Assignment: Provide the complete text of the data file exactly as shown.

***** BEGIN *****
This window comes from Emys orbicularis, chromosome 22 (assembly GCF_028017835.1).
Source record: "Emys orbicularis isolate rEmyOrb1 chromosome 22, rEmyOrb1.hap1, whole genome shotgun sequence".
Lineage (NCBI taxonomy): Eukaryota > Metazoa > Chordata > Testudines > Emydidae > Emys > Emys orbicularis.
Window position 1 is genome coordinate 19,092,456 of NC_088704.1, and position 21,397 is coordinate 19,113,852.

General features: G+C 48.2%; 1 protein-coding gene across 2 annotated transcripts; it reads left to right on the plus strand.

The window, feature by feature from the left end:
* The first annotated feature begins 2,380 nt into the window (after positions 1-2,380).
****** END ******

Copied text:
This window comes from Emys orbicularis, chromosome 22 (assembly GCF_028017835.1).
Source record: "Emys orbicularis isolate rEmyOrb1 chromosome 22, rEmyOrb1.hap1, whole genome shotgun sequence".
Lineage (NCBI taxonomy): Eukaryota > Metazoa > Chordata > Testudines > Emydidae > Emys > Emys orbicularis.
Window position 1 is genome coordinate 19,092,456 of NC_088704.1, and position 21,397 is coordinate 19,113,852.

General features: G+C 48.2%; 1 protein-coding gene across 2 annotated transcripts; it reads left to right on the plus strand.

The window, feature by feature from the left end:
* The first annotated feature begins 2,380 nt into the window (after positions 1-2,380).